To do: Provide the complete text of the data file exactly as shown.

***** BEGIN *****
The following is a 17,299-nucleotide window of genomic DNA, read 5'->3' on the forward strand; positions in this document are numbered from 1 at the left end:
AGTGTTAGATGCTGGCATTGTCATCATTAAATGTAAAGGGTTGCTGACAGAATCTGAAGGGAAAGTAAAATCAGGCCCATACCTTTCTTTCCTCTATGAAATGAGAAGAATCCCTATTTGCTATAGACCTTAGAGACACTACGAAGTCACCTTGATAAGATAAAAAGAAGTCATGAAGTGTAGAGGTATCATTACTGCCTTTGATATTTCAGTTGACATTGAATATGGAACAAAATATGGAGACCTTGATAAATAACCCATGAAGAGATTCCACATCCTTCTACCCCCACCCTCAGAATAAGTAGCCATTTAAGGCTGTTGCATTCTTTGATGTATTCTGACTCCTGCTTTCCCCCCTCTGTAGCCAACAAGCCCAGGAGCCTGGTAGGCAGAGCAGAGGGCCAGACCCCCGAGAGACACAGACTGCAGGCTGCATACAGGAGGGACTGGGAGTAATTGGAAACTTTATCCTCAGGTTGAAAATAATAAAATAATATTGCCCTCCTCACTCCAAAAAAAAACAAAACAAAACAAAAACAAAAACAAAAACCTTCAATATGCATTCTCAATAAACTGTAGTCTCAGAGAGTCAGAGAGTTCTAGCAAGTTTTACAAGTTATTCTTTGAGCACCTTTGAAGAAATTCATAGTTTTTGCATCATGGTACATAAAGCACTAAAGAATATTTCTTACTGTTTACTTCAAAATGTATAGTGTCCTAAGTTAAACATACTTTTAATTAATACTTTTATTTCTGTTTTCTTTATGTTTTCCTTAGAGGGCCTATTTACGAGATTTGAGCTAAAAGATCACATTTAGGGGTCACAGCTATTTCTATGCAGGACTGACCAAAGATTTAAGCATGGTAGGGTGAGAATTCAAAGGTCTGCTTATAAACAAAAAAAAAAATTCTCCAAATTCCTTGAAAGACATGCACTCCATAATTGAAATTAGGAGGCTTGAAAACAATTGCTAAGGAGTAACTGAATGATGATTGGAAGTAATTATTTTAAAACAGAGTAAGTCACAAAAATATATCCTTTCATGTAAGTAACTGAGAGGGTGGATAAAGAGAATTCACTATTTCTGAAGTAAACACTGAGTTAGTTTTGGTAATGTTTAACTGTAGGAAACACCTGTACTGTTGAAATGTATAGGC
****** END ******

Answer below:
The following is a 17,299-nucleotide window of genomic DNA, read 5'->3' on the forward strand; positions in this document are numbered from 1 at the left end:
AGTGTTAGATGCTGGCATTGTCATCATTAAATGTAAAGGGTTGCTGACAGAATCTGAAGGGAAAGTAAAATCAGGCCCATACCTTTCTTTCCTCTATGAAATGAGAAGAATCCCTATTTGCTATAGACCTTAGAGACACTACGAAGTCACCTTGATAAGATAAAAAGAAGTCATGAAGTGTAGAGGTATCATTACTGCCTTTGATATTTCAGTTGACATTGAATATGGAACAAAATATGGAGACCTTGATAAATAACCCATGAAGAGATTCCACATCCTTCTACCCCCACCCTCAGAATAAGTAGCCATTTAAGGCTGTTGCATTCTTTGATGTATTCTGACTCCTGCTTTCCCCCCTCTGTAGCCAACAAGCCCAGGAGCCTGGTAGGCAGAGCAGAGGGCCAGACCCCCGAGAGACACAGACTGCAGGCTGCATACAGGAGGGACTGGGAGTAATTGGAAACTTTATCCTCAGGTTGAAAATAATAAAATAATATTGCCCTCCTCACTCCAAAAAAAAACAAAACAAAACAAAAACAAAAACAAAAACCTTCAATATGCATTCTCAATAAACTGTAGTCTCAGAGAGTCAGAGAGTTCTAGCAAGTTTTACAAGTTATTCTTTGAGCACCTTTGAAGAAATTCATAGTTTTTGCATCATGGTACATAAAGCACTAAAGAATATTTCTTACTGTTTACTTCAAAATGTATAGTGTCCTAAGTTAAACATACTTTTAATTAATACTTTTATTTCTGTTTTCTTTATGTTTTCCTTAGAGGGCCTATTTACGAGATTTGAGCTAAAAGATCACATTTAGGGGTCACAGCTATTTCTATGCAGGACTGACCAAAGATTTAAGCATGGTAGGGTGAGAATTCAAAGGTCTGCTTATAAACAAAAAAAAAAATTCTCCAAATTCCTTGAAAGACATGCACTCCATAATTGAAATTAGGAGGCTTGAAAACAATTGCTAAGGAGTAACTGAATGATGATTGGAAGTAATTATTTTAAAACAGAGTAAGTCACAAAAATATATCCTTTCATGTAAGTAACTGAGAGGGTGGATAAAGAGAATTCACTATTTCTGAAGTAAACACTGAGTTAGTTTTGGTAATGTTTAACTGTAGGAAACACCTGTACTGTTGAAATGTATAGGC